Thursday, July 23, 2015
I went into the waiting room ready to take my stress test. Suddenly, a man in one of the offices started screaming threats and obscenities. We couldn't see what was happening but it sounded like a fight or an effort to subdue him. A nurse came out and asked us to wait outside. "We've called 911," she said. The man was still screaming.
I left. I could schedule my stress test for another day. Stress indeed.
And what would have happened if the man had a gun? Was the sign enough? I'm pretty sure no one would have frisked him. So that's how it is now. Your in school, in a movie theater, in church, at the doctor. You're there and then you're dead.
Wednesday, July 22, 2015
David Raup and Bumble Bee Bob died this week. I was friends with them at one time or another along the long and winding road. Raup was a famous paleontologist at the University of Chicago. When I knew Dave, he was eager to prove that an asteroid killed off the dinosaurs. I helped him with a few sentences and he was generous enough to acknowledge me in one of his books.
Bob Novak was a funky musician and popular artist -- Chicago through and through. Marguerite has one of his paintings. I'm sure his life will be celebrated now at bars around town.
As an oldster, I joke that I live life in a bubble. My friends and I seem to look at life through the same lens. Yes, there are a few other-minded men in some of my classes, but nothing too challenging.
Last week, my friend Trudy posted this quote on Facebook: "Become friends with people who aren't your age . . . people whose first language isn't the same as yours . . . who don't come from your social class. . ."
Thanks Elsa, Shelby, Soo, Gerry, Helena, Molly and of course Dave and Bob for some good times out of the bubble.
Friday, July 17, 2015
I woke up this morning thinking of my detour years in Oak Lawn. Before I lived there, I thought of it as the place where south siders moved when real estate hucksters knocked on their doors crying: "the blacks are coming . . . the blacks are coming" and the homeowners scurried away.
By the time I arrived things were built up: ranch homes, Catholic churches, great park facilities. It was the good union middle class life we yearn for today. I loved it. Probably because I was in love with Gerry -- the man who had brought me there. And probably because his friends were so welcoming of this exotic north sider.
On Sundays we would go to one of the many golf courses. He played, I struggled. I say now: "I loved everything about golf except the golf: the early morning quiet, the grass and trees, the sunshine and the big breakfast after.
There were comedy clubs, dance clubs, diners and steak houses, many on and around 95th Street. The joke was: "on the north side it's "sauce." On the south side it's "gravy." Oak Lawners loved to jitterbug and drink.
Gerry and I (and Oak Lawn) lasted for about 5 years. Then the impossibility of it all caught up with us. That impossibility was definitely personal, not geographic. I'll always have Oak Lawn.
Monday, July 13, 2015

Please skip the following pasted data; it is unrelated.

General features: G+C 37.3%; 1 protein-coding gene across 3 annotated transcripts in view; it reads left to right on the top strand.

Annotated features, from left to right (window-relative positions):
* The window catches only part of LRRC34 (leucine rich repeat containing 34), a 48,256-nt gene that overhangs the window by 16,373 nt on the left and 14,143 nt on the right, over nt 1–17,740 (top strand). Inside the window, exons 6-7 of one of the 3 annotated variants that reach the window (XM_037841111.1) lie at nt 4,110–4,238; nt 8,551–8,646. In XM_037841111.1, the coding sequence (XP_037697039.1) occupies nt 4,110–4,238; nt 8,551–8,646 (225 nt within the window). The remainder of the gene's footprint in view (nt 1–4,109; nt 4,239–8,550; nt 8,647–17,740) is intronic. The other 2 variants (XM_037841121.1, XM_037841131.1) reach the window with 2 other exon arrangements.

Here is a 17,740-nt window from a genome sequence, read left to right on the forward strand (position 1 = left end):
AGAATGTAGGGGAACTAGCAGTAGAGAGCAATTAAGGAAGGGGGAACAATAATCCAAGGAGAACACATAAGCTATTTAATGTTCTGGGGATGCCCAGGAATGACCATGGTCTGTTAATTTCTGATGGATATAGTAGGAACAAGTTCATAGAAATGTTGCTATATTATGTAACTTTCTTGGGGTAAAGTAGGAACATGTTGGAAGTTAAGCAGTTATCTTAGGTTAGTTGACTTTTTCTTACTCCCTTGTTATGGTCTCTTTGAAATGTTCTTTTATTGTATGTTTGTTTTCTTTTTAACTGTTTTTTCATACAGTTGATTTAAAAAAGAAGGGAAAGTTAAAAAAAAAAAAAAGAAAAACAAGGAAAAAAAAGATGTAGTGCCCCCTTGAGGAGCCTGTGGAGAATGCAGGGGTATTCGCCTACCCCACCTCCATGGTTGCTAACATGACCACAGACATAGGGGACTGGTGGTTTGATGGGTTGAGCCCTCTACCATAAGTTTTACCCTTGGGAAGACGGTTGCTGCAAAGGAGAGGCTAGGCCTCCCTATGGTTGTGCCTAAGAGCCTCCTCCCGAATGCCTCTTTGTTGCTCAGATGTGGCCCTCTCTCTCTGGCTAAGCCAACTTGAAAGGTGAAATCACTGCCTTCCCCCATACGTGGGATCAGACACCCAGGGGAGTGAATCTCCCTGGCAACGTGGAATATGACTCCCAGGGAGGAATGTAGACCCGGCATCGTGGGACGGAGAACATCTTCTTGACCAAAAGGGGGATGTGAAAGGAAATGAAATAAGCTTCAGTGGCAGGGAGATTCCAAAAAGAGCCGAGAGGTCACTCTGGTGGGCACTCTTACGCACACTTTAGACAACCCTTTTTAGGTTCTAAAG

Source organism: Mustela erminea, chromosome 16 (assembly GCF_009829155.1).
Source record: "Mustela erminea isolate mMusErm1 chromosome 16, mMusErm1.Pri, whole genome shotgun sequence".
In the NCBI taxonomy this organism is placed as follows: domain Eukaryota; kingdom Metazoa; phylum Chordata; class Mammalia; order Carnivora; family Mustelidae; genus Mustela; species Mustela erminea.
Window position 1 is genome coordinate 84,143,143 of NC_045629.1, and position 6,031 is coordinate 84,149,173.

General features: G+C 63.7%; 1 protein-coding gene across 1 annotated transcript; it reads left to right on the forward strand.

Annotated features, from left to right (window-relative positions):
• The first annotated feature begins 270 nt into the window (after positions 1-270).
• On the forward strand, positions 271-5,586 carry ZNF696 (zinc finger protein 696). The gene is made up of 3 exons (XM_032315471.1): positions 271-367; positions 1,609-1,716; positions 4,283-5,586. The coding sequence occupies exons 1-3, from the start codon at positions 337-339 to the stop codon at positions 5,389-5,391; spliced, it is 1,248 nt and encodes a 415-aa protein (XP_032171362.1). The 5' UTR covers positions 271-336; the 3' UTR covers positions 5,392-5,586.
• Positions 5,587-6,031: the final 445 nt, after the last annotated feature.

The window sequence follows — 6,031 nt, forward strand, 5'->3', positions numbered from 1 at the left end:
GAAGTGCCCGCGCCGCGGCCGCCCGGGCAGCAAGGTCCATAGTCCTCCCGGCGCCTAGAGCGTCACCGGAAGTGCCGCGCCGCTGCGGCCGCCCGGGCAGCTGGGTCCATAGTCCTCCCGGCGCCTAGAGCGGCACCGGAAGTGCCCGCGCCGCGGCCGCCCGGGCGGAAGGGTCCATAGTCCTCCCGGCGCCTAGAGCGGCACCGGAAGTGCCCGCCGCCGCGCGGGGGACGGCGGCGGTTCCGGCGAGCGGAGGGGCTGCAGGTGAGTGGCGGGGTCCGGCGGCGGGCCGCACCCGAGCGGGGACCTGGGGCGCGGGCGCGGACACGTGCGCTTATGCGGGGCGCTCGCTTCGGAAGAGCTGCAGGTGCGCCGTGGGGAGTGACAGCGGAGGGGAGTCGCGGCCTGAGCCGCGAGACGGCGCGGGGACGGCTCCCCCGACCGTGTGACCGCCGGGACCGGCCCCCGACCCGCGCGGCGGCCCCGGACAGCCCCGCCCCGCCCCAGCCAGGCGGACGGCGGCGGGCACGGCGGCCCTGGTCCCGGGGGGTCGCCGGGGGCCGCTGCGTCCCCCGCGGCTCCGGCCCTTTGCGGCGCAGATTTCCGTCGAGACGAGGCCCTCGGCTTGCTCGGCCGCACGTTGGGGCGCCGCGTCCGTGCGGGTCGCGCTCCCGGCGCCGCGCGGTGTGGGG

Sandra Verthein's post about reading stats caught me off guard. 80% of US families did not buy or read a book last year. 42% of college grads never read another book after college. This puts a new slant on "best sellers," doesn't it?
My friend Kathy always said that reading great literature was the best form of therapy. If you agree that reading expands our place in the universe and inspires empathy you understand what she is getting at.
Maybe health care professionals should start book clubs among their patients. I'll always take the written word over popping a pill.
Saturday, July 11, 2015
Watching Million Dollar Listing: New York, the Bravo reality show, isn't any fun anymore. The millions have gone as sky high as the buildings. The real estate and the people who buy it are way too "special" -- even for a natural voyeur like me.
New York is going the way of Venice and other "trophy" cities: only affordable for global oligarchs and other billionaires who often don't even live there but touch down every once in awhile and boast of the precious address.
So where do the squeezed out New Yorkers -- especially the creatives -- go? Brooklyn has been mined, as have Harlem and Queens. Some are in eastern Pennsylvania. Others are snapping up depressed real estate as far away as Detroit.
Bill says many are coming up the Hudson River to Kingston, New York, where he has his office. It is a delightful little town. I especially liked the big comfortable independent book store and the little pizza place next door. Delicious!
Artists always seem to find a way. Just like Bill and Elsa. They landed in wonderful Woodstock after their cross country adventure last summer.
Wednesday, July 8, 2015
When your family lives elsewhere it's crucial to have an image of where they are. The house, the rooms, the yard, the road. A place to put their faces. This helps to keep them in your mind and heart. I realized this upon returning from a visit to upstate New York, where Bill, Elsa, Natalie and Diego moved last summer from Los Angeles. The gap in imagining their surroundings was stressful. Yes, mental pictures are important.
So, how was Woodstock? Lots of t-shirts, jeans, sandals, beards, and everything organic. No chain stores, malls, fast food, or tall buildings. Gorgeous trees everywhere. Two-lane roads. It's so appropriate that the Grateful Dead grabbed the headlines while I was there.
I loved the week in Woodstock territory. And, the view from the 26th floor looked good upon my return.